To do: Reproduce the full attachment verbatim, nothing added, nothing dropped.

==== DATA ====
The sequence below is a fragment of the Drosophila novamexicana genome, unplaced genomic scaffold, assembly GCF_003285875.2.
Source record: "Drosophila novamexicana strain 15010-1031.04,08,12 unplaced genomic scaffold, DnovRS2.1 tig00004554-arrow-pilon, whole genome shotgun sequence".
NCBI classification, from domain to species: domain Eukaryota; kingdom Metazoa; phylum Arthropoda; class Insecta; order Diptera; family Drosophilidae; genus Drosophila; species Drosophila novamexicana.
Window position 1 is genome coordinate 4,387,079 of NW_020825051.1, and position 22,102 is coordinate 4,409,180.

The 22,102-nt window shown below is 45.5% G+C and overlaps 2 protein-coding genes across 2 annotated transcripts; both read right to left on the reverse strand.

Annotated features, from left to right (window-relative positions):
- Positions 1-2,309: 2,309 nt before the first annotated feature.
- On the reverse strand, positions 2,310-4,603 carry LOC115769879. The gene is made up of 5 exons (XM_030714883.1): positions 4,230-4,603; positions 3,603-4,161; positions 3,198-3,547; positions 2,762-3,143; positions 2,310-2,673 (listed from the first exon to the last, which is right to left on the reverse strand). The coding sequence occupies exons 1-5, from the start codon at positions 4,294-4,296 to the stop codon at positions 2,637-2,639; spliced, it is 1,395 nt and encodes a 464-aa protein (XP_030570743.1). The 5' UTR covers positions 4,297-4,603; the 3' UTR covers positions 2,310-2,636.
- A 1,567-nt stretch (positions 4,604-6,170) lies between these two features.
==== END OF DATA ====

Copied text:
The sequence below is a fragment of the Drosophila novamexicana genome, unplaced genomic scaffold, assembly GCF_003285875.2.
Source record: "Drosophila novamexicana strain 15010-1031.04,08,12 unplaced genomic scaffold, DnovRS2.1 tig00004554-arrow-pilon, whole genome shotgun sequence".
NCBI classification, from domain to species: domain Eukaryota; kingdom Metazoa; phylum Arthropoda; class Insecta; order Diptera; family Drosophilidae; genus Drosophila; species Drosophila novamexicana.
Window position 1 is genome coordinate 4,387,079 of NW_020825051.1, and position 22,102 is coordinate 4,409,180.

The 22,102-nt window shown below is 45.5% G+C and overlaps 2 protein-coding genes across 2 annotated transcripts; both read right to left on the reverse strand.

Annotated features, from left to right (window-relative positions):
- Positions 1-2,309: 2,309 nt before the first annotated feature.
- On the reverse strand, positions 2,310-4,603 carry LOC115769879. The gene is made up of 5 exons (XM_030714883.1): positions 4,230-4,603; positions 3,603-4,161; positions 3,198-3,547; positions 2,762-3,143; positions 2,310-2,673 (listed from the first exon to the last, which is right to left on the reverse strand). The coding sequence occupies exons 1-5, from the start codon at positions 4,294-4,296 to the stop codon at positions 2,637-2,639; spliced, it is 1,395 nt and encodes a 464-aa protein (XP_030570743.1). The 5' UTR covers positions 4,297-4,603; the 3' UTR covers positions 2,310-2,636.
- A 1,567-nt stretch (positions 4,604-6,170) lies between these two features.